I thought long and hard before I finally bought a flash attachment for my camera.
Having been born in the depths of the Great Depression, I grew up with an acute appreciation of the cost of things. I remember when a nickel or even a penny could buy some pretty good stuff. Only lately have I appreciated the sacrifice that was involved when, in 1942, my mother gave me my first Roger Tory Peterson Field Guide to the Birds. My Mom encouraged my avid interest in birds, and she bought the book for $2.75. According to the Bureau of Labor Statistics Inflation Calculator, her $2.75 would be worth $36.90 in today’s economy. It was a first edition, revised in 1939. (I still have it– see it here).
A recent explanation of benefits that I received from Medicare got me thinking about the cost of medical care. It included payment information about two medical encounters, with a dermatologist and a podiatrist. The dermatologist charged $96 for a routine office visit, and the podiatrist charged $100 for the same level of service. Medicare approved the amount of $67.57 for both visits, and paid its share of that amount, which was $55.66 in each case.
Back in 1961, before Medicare was enacted, I entered family practice in New Jersey. I charged $5 for an office visit and the patients usually paid me directly and filled out their own insurance forms for reimbursement. Other charges were $7 for a house call during the day and $10 at night (roughly defined as after 8:00 PM. Other primary care specialists such as Internists and Pediatricians charged $10 to $15 for office visits. I think the few specialists who performed house calls charged something like $15 to $20.00. According the Inflation Calculator, today my $5.00 office visit is worth $36.57 in inflation-adjusted dollars. The Internist would get $73.15 for that $10.00 office visit, or $109.72 in today’s dollars for the $15.00 visit.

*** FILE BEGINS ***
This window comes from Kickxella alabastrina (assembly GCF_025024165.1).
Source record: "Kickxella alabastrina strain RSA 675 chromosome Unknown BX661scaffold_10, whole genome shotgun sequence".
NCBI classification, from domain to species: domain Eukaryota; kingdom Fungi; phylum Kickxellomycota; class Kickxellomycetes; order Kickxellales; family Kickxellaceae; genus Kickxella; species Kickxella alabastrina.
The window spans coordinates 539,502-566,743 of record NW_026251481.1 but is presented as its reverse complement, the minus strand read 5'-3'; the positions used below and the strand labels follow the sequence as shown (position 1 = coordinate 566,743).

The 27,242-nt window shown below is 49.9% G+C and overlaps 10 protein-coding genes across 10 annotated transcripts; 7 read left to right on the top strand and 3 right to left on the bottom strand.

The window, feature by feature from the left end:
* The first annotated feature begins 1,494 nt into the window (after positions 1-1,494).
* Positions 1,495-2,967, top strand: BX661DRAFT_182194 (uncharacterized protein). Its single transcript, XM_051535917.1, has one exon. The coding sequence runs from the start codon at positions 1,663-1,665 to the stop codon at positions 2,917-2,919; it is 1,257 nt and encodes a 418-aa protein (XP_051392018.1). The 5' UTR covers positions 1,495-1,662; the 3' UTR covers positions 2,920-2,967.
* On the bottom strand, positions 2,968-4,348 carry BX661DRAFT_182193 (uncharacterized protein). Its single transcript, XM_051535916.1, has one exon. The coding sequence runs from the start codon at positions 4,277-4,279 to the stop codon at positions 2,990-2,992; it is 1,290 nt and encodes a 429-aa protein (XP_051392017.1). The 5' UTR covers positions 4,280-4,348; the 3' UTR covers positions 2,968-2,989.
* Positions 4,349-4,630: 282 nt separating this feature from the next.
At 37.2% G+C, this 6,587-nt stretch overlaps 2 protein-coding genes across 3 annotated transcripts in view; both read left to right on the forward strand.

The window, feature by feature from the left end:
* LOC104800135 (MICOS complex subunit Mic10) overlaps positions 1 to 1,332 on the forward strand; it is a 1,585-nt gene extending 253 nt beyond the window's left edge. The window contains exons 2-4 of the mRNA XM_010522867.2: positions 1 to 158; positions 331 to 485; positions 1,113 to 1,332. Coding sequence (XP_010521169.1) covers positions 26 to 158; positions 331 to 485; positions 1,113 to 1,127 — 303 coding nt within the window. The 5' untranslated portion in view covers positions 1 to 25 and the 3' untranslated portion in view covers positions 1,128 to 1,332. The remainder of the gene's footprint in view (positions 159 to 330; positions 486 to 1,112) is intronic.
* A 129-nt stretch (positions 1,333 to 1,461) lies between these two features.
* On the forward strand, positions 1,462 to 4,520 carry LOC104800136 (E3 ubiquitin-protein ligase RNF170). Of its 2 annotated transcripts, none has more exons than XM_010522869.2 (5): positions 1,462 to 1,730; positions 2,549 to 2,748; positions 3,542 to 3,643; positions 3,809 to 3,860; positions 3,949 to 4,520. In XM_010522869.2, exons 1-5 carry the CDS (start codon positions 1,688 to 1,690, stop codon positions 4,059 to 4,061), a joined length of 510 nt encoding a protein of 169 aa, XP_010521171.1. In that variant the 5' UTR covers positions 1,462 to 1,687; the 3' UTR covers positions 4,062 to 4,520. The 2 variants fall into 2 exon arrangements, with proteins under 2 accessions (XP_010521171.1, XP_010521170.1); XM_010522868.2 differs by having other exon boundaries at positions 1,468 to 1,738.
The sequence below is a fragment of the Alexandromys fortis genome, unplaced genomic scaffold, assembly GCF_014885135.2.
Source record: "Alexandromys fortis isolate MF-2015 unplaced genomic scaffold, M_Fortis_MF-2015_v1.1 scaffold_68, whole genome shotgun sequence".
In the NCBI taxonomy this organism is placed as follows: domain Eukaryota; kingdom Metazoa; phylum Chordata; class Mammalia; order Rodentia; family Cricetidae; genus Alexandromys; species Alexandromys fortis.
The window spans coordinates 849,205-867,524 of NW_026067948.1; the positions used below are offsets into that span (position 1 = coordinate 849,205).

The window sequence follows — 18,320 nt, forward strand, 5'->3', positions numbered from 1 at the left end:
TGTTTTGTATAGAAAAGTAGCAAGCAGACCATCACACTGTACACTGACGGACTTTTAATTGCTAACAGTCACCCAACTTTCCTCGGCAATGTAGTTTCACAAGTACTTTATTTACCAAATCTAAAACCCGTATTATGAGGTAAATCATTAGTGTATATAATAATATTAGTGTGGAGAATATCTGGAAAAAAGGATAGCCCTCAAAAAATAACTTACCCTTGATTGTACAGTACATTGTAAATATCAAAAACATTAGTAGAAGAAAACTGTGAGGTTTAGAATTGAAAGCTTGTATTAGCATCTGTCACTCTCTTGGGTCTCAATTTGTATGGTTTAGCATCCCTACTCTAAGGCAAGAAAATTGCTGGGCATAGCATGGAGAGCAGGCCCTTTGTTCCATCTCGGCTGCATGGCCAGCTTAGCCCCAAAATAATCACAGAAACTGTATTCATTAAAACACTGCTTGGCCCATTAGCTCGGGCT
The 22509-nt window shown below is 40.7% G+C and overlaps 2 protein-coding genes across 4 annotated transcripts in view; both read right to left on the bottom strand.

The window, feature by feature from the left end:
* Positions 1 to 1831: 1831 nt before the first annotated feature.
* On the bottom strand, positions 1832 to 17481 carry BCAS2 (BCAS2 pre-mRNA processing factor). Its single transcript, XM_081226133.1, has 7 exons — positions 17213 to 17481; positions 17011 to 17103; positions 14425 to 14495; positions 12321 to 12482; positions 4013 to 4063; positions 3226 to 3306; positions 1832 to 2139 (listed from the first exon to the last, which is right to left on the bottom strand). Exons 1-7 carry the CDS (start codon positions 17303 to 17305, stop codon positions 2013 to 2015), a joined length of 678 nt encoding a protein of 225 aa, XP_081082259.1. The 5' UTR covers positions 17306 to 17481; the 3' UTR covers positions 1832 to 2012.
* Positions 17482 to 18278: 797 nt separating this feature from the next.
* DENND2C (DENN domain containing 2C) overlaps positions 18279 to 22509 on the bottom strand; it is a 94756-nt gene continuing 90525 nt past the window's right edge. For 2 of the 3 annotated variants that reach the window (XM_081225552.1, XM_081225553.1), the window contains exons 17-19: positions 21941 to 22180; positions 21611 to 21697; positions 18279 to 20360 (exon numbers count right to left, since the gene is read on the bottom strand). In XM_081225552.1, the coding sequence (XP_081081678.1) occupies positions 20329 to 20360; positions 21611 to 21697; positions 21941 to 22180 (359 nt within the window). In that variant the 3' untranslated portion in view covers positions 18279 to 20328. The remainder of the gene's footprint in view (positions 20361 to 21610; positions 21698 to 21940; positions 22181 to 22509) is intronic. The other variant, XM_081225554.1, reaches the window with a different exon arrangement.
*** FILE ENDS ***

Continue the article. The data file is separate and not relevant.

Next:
So, I rationalized, a $400.00 flash unit really would only cost me about $30.00 in 1942 dollars– not much more than what my Mom paid for my first Peterson bird book! Not bad at all. So I sprung for the Canon Speedlight 580EXII. As soon as the flash unit arrived I went out into our local patch and took some photos of birds. When I got home and viewed my shots on the computer screen, I was dismayed.
The flash did lighten up its body, which would have looked like a silhouette without it. But ugh! Those eyes! Why did I waste my money?
Another disappointing photo was that of a (Western) Palm Warbler hiding in some shrubs, deep in shade with the sun behind it, at a distance of about 50 feet:
The “steel eye” reflection had spoiled this photo as well. I have seen many bird photographers use flash. Their bird eyes never turned out like this! Or so I thought. First, I wanted to know why this happened to my images, and then find out how to prevent it. My Internet search yielded a very useful web site that explained my problem. It was eye shine, also called “steel eye,” the equivalent of “red eye” in humans. It appears that the problem worsens, the farther away the bird is from the flash, because the relative distance between the lens and the flash decreases with distance to the subject.
Parallax, the difference between the view of a subject as seen through the picture-taking lens of a camera and the view as seen from the flash unit, decreases as the subject becomes more distant. Because the angle of parallax is so slight at long distances, the flash lights up the bird’s retina, which is very reflective, rather than bouncing off the cornea. Small point-and-shoot cameras with flash units close to the lens cause “red eye,” even at short distances, for the same reason. The human retina does not reflect as much light as that of a bird, so we see the red from the retinal blood vessels. Since locating the flash unit far away from the camera is not very easy to do in the field, the only practical solution is to edit the photo and create an artificial catch light, mimicking the reflection of the sun off the cornea. I tried this approach, following instructions on the web site: